Chilcotin fall

The fall colours are developing rapidly.  The grass has bleached almost white.

The leaves are developing a tapestry look

A heron has been visiting the pond most afternoons

The evening light is rich along the wetlands

The aspen leaves are full of texture

The morning before it rained, we had a brief spear of sunlight

When I took the volunteers to town, it was the second rainy morning.  But only in small patches: I left home in the dark and as the sun rose, there were some fantastic fog effects.

Coming home in the afternoon the Chilcotin was ablaze

The graveyard on the Redstone reserve made interesting caligraphy with the yellow leaves

This was near Tatla Lake

As well as taking the volunteers to town, and the wobbly van to the garage, I also took Badger to the vet.  He had a stick wedged in his mouth: he had been biting at the woodpile where the packrats lived.  When he pawed at his mouth afterwards, I could not see anything.  That evening he was back to normal, eating crunchy food etc, and I thought that maybe he had bitten a wasp.  But one day I saw an infection in a line right across the top of his mouth.  Apparently this is not uncommon with dogs who bite at sticks.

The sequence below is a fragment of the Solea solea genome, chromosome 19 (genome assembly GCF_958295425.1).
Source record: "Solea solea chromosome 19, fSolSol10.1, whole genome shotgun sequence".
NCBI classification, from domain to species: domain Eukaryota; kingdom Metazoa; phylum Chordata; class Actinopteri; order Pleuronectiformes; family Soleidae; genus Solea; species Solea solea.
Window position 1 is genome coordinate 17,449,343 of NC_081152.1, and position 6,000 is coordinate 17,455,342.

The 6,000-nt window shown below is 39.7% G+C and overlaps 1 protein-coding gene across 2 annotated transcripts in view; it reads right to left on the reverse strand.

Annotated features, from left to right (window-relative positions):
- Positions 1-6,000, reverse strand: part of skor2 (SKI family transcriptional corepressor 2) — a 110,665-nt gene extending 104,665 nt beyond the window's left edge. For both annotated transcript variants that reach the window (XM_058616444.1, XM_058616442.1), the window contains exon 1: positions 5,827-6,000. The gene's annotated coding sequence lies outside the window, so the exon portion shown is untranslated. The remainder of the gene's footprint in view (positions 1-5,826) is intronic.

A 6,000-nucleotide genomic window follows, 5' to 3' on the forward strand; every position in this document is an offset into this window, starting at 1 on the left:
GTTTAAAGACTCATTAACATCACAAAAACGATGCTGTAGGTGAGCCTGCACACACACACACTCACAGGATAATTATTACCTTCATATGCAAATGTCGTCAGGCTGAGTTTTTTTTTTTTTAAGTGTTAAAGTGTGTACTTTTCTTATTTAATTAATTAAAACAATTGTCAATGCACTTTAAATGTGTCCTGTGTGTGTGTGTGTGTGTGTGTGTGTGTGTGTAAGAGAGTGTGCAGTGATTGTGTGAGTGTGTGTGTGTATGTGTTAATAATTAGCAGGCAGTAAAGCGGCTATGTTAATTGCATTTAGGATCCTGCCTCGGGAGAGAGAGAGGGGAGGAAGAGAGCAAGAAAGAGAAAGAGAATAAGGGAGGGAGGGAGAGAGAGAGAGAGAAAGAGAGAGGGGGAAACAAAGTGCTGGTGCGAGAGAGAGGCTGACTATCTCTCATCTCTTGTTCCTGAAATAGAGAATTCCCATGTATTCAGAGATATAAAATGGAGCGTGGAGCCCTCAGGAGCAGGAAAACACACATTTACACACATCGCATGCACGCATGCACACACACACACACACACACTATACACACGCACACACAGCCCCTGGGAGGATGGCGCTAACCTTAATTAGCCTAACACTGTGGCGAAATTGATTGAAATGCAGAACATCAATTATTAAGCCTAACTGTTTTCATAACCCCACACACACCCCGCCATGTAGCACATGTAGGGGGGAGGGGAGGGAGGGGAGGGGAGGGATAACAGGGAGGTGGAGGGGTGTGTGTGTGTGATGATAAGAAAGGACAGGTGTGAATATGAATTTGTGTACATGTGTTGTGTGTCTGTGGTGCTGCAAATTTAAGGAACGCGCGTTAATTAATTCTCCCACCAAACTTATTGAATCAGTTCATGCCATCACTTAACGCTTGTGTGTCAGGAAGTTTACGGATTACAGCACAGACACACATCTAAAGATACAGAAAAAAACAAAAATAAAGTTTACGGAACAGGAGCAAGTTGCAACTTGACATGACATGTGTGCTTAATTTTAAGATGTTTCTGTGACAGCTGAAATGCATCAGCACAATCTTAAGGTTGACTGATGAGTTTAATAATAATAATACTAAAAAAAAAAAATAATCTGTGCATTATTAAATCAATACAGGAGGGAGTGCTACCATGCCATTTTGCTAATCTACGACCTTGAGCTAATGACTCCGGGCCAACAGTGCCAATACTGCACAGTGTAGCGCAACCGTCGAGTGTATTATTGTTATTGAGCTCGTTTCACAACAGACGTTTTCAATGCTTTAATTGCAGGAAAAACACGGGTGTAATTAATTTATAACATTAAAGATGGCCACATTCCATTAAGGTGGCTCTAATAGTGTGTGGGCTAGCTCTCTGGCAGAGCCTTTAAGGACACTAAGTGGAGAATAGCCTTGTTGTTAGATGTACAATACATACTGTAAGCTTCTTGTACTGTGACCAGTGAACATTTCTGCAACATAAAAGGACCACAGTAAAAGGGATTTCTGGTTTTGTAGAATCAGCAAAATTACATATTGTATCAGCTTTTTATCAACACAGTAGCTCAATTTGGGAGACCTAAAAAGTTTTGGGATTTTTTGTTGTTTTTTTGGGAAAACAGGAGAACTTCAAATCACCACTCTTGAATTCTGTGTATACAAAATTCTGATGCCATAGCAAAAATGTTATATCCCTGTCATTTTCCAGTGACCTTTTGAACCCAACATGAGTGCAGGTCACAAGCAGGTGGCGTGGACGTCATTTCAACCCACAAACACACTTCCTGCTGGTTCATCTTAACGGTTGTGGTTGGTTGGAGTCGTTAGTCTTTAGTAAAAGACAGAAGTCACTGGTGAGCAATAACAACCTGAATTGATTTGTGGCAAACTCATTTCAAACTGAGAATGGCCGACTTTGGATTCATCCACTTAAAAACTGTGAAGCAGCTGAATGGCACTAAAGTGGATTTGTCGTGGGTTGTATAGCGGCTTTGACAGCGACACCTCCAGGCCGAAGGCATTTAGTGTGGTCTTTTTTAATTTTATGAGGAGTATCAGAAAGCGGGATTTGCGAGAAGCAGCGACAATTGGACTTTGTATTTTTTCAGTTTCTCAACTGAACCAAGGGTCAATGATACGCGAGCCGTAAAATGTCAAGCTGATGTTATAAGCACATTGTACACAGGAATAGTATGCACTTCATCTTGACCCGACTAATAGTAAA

Badger had to be sedated and even after we got home, he was totally spaced out.

I am pleased to say he is feeling fine this morning, though!

 

 

 

3 thoughts on “Chilcotin fall”

  1. Just now purchased your new book “Ginty’s Ghost” on Amazon.com. It says it’s out on October 15. Can hardly wait to receive it in the mail and start reading it!

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